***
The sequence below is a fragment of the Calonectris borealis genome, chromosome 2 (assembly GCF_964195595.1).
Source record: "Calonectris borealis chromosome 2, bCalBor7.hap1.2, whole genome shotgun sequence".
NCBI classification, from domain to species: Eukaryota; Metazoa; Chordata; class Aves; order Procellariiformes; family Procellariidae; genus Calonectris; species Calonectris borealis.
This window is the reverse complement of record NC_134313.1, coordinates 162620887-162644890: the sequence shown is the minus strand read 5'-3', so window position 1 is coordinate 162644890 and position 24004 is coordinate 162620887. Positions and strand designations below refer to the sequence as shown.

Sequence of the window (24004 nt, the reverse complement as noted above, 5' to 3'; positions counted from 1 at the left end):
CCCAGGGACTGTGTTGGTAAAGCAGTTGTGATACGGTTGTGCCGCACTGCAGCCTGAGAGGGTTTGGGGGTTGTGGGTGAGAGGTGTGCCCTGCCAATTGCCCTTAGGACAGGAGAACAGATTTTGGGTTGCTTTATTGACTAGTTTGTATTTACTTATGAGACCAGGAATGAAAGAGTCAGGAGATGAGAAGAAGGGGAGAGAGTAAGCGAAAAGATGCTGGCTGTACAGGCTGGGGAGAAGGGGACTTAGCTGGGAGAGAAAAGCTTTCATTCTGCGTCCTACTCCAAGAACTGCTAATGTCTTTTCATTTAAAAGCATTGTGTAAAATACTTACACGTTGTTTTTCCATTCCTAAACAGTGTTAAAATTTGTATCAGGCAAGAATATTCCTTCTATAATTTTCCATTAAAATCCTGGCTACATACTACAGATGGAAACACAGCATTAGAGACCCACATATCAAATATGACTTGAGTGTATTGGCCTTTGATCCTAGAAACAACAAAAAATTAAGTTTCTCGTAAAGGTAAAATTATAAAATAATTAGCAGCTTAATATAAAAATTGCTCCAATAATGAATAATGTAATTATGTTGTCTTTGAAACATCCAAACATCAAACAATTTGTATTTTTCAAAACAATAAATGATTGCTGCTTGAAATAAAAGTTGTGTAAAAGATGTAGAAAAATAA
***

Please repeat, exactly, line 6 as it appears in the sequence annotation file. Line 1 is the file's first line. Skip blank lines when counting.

CCCAGGGACTGTGTTGGTAAAGCAGTTGTGATACGGTTGTGCCGCACTGCAGCCTGAGAGGGTTTGGGGGTTGTGGGTGAGAGGTGTGCCCTGCCAATTGCCCTTAGGACAGGAGAACAGATTTTGGGTTGCTTTATTGACTAGTTTGTATTTACTTATGAGACCAGGAATGAAAGAGTCAGGAGATGAGAAGAAGGGGAGAGAGTAAGCGAAAAGATGCTGGCTGTACAGGCTGGGGAGAAGGGGACTTAGCTGGGAGAGAAAAGCTTTCATTCTGCGTCCTACTCCAAGAACTGCTAATGTCTTTTCATTTAAAAGCATTGTGTAAAATACTTACACGTTGTTTTTCCATTCCTAAACAGTGTTAAAATTTGTATCAGGCAAGAATATTCCTTCTATAATTTTCCATTAAAATCCTGGCTACATACTACAGATGGAAACACAGCATTAGAGACCCACATATCAAATATGACTTGAGTGTATTGGCCTTTGATCCTAGAAACAACAAAAAATTAAGTTTCTCGTAAAGGTAAAATTATAAAATAATTAGCAGCTTAATATAAAAATTGCTCCAATAATGAATAATGTAATTATGTTGTCTTTGAAACATCCAAACATCAAACAATTTGTATTTTTCAAAACAATAAATGATTGCTGCTTGAAATAAAAGTTGTGTAAAAGATGTAGAAAAATAA